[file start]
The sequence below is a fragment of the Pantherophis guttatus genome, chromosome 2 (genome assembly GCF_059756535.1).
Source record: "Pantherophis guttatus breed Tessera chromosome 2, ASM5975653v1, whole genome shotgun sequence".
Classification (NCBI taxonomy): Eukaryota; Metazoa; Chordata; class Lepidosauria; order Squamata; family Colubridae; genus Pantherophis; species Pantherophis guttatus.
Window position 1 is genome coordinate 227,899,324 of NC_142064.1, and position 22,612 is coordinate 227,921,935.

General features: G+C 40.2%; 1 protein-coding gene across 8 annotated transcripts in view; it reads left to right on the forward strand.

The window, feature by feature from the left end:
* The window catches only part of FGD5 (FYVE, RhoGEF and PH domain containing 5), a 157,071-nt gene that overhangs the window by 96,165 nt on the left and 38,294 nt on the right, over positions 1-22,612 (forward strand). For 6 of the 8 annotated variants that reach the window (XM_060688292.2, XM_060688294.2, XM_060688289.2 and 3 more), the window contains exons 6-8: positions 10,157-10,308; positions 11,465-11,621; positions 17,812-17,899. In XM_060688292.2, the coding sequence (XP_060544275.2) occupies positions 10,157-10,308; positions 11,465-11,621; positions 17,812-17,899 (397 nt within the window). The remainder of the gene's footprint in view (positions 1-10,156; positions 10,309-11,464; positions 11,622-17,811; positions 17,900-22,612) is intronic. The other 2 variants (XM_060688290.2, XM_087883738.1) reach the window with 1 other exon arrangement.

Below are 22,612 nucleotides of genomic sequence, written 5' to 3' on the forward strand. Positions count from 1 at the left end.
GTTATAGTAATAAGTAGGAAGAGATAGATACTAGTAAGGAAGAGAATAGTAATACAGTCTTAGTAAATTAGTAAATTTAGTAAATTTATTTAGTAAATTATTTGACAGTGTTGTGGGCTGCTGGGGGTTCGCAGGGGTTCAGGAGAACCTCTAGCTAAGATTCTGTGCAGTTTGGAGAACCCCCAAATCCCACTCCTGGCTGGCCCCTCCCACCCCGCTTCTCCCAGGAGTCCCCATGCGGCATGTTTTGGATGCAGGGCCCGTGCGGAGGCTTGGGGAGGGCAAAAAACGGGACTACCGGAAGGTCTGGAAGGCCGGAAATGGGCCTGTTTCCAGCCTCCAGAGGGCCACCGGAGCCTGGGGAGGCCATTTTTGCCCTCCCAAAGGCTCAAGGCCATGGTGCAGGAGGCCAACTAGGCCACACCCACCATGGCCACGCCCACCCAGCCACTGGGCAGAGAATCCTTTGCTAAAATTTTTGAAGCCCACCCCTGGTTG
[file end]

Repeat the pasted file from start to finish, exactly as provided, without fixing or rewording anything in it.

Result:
The sequence below is a fragment of the Pantherophis guttatus genome, chromosome 2 (genome assembly GCF_059756535.1).
Source record: "Pantherophis guttatus breed Tessera chromosome 2, ASM5975653v1, whole genome shotgun sequence".
Classification (NCBI taxonomy): Eukaryota; Metazoa; Chordata; class Lepidosauria; order Squamata; family Colubridae; genus Pantherophis; species Pantherophis guttatus.
Window position 1 is genome coordinate 227,899,324 of NC_142064.1, and position 22,612 is coordinate 227,921,935.

General features: G+C 40.2%; 1 protein-coding gene across 8 annotated transcripts in view; it reads left to right on the forward strand.

The window, feature by feature from the left end:
* The window catches only part of FGD5 (FYVE, RhoGEF and PH domain containing 5), a 157,071-nt gene that overhangs the window by 96,165 nt on the left and 38,294 nt on the right, over positions 1-22,612 (forward strand). For 6 of the 8 annotated variants that reach the window (XM_060688292.2, XM_060688294.2, XM_060688289.2 and 3 more), the window contains exons 6-8: positions 10,157-10,308; positions 11,465-11,621; positions 17,812-17,899. In XM_060688292.2, the coding sequence (XP_060544275.2) occupies positions 10,157-10,308; positions 11,465-11,621; positions 17,812-17,899 (397 nt within the window). The remainder of the gene's footprint in view (positions 1-10,156; positions 10,309-11,464; positions 11,622-17,811; positions 17,900-22,612) is intronic. The other 2 variants (XM_060688290.2, XM_087883738.1) reach the window with 1 other exon arrangement.

Below are 22,612 nucleotides of genomic sequence, written 5' to 3' on the forward strand. Positions count from 1 at the left end.
GTTATAGTAATAAGTAGGAAGAGATAGATACTAGTAAGGAAGAGAATAGTAATACAGTCTTAGTAAATTAGTAAATTTAGTAAATTTATTTAGTAAATTATTTGACAGTGTTGTGGGCTGCTGGGGGTTCGCAGGGGTTCAGGAGAACCTCTAGCTAAGATTCTGTGCAGTTTGGAGAACCCCCAAATCCCACTCCTGGCTGGCCCCTCCCACCCCGCTTCTCCCAGGAGTCCCCATGCGGCATGTTTTGGATGCAGGGCCCGTGCGGAGGCTTGGGGAGGGCAAAAAACGGGACTACCGGAAGGTCTGGAAGGCCGGAAATGGGCCTGTTTCCAGCCTCCAGAGGGCCACCGGAGCCTGGGGAGGCCATTTTTGCCCTCCCAAAGGCTCAAGGCCATGGTGCAGGAGGCCAACTAGGCCACACCCACCATGGCCACGCCCACCCAGCCACTGGGCAGAGAATCCTTTGCTAAAATTTTTGAAGCCCACCCCTGGTTG